In June, I was captivated by the enthusiastic cyclists who rode post my house as a part of a Critical Mass ride. Last night, I went along for their August ride.
Since I've been thinking about flattened models of leadership, it seemed especially fun to watch and participate in a big group ride with no official leadership. I enjoyed watching riders gather in the park, as some began circling the fountain, and, eventually, more and more people starting yelling to get the ride going. Finally, we took off.
Being a part of a thousand cyclists riding together is a trip; when the big group decides to go on through red lights, for example, it just doesn't work to stop. It's certainly a rush to ride through San Diego in the dark, not stopping for anything (except the trolley, and, I noticed, folks were definitely ready to stop when we heard an ambulance siren).
The diversity of people (and bike styles) on the ride was pretty fun. There's a young, aggressive, testosterone-driven energy that is probably the most visible dynamic, but I wouldn't say it described even close to a majority of the riders. For every one biker yelling the kind of words people usually apologize for using in front of preachers, I heard three others saying "thanks" to cars that had stopped, or cyclists who were helping provide safety to others.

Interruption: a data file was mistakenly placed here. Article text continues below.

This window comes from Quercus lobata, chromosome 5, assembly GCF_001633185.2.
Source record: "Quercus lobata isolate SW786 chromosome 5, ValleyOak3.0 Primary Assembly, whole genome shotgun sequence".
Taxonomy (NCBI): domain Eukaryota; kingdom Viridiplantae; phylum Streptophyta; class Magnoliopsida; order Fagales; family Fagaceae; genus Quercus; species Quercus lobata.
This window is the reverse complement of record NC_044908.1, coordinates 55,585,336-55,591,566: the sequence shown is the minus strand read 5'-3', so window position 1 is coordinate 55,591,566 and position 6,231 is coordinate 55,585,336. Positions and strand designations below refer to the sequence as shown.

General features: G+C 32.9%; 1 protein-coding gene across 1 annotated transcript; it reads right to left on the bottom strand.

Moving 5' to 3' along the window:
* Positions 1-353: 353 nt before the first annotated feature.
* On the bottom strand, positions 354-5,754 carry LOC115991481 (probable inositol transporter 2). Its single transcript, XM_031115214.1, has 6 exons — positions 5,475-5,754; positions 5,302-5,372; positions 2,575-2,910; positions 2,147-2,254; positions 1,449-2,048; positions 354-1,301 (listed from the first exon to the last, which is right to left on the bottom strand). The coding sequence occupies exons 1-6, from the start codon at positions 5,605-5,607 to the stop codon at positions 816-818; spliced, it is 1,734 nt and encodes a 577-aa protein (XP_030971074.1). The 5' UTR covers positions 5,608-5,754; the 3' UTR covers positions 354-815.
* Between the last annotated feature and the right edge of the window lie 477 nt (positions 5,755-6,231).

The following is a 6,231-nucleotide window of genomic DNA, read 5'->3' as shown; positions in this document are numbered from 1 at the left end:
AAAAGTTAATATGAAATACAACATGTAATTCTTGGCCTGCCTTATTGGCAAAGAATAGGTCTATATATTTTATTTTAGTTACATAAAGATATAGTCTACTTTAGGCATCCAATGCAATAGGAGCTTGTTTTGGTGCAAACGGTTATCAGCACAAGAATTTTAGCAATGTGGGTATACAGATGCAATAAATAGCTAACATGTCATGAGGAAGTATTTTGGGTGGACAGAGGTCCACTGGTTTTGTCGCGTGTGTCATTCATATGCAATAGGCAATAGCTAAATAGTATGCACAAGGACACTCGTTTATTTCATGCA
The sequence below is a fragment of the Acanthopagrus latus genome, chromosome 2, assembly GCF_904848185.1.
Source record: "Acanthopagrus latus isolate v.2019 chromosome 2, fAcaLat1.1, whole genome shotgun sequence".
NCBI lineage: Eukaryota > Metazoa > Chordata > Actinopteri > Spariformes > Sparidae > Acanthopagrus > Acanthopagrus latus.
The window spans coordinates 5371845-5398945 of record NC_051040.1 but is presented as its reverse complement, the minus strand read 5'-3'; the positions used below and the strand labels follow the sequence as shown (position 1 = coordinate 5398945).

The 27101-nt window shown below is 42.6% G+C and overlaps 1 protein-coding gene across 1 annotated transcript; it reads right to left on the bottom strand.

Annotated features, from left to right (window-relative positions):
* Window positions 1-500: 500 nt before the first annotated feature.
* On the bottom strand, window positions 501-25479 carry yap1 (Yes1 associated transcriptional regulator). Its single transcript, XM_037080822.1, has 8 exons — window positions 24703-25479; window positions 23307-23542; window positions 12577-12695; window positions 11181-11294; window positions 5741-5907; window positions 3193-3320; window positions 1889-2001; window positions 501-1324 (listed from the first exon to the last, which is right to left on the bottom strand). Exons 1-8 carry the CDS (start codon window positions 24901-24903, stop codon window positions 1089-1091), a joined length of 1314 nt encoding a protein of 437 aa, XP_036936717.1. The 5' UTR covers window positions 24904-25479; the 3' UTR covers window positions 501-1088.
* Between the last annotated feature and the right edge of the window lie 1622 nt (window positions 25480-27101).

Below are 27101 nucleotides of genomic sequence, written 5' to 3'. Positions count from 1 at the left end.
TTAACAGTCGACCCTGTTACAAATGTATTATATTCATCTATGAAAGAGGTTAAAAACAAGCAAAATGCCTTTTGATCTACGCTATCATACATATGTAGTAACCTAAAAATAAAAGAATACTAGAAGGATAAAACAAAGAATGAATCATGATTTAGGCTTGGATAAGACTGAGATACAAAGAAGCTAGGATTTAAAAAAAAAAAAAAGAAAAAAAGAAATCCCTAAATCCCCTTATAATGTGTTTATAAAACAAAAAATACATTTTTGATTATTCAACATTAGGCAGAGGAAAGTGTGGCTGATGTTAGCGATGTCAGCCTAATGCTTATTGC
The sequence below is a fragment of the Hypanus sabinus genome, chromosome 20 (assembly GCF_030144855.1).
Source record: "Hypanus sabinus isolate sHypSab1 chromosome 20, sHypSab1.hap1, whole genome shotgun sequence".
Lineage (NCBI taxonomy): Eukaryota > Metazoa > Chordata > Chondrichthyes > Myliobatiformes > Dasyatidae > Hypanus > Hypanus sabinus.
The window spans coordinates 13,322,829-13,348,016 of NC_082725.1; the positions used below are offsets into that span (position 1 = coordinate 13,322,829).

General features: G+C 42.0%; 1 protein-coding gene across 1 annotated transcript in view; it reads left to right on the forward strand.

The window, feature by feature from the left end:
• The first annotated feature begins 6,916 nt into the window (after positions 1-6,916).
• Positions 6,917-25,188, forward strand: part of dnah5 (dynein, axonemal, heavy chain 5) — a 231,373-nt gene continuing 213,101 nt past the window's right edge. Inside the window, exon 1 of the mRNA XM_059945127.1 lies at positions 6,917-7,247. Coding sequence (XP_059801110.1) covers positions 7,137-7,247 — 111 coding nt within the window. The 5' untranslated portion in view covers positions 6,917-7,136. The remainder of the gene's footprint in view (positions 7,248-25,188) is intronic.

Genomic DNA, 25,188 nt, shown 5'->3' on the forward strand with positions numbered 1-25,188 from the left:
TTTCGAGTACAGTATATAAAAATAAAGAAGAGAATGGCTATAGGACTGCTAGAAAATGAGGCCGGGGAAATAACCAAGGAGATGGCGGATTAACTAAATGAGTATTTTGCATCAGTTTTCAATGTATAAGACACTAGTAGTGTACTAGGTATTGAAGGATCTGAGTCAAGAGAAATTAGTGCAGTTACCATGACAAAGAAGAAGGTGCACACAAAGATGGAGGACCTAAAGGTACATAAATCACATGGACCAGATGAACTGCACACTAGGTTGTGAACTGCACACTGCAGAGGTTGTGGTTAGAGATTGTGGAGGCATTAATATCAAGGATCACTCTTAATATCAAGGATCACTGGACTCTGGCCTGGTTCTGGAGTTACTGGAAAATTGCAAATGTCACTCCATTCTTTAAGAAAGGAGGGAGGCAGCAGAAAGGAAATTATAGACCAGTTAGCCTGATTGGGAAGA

I treasure the image of riding through the underpass under the 5 freeway on Laurel Street, away from the Harbor, and seeing the vast swarm of red tail lights on the hundreds of bicycles ahead of me, climbing that steep hill.
You can check out the view of this month's ride here.
The ride has no official leaders, and most riders (well, I, at least) didn't know where we were going as we took off, or as we rode. Some people were clearly more involved in helping make the ride work, and they seemed to know a basic plan. All along the way, people participated in various ways, like by calling directions, wishes or warnings.
Sometimes, it felt powerless to not know what decisions were being made or who was really making them; at other times, it was darn cool and liberating to ride along in a community, trusting that the group wouldn't go too far astray, because we were doing it all together.
Today, though, I'm most keenly aware that it's been a long time since I have ridden my bike for 20 miles. And up, as I said, some hills.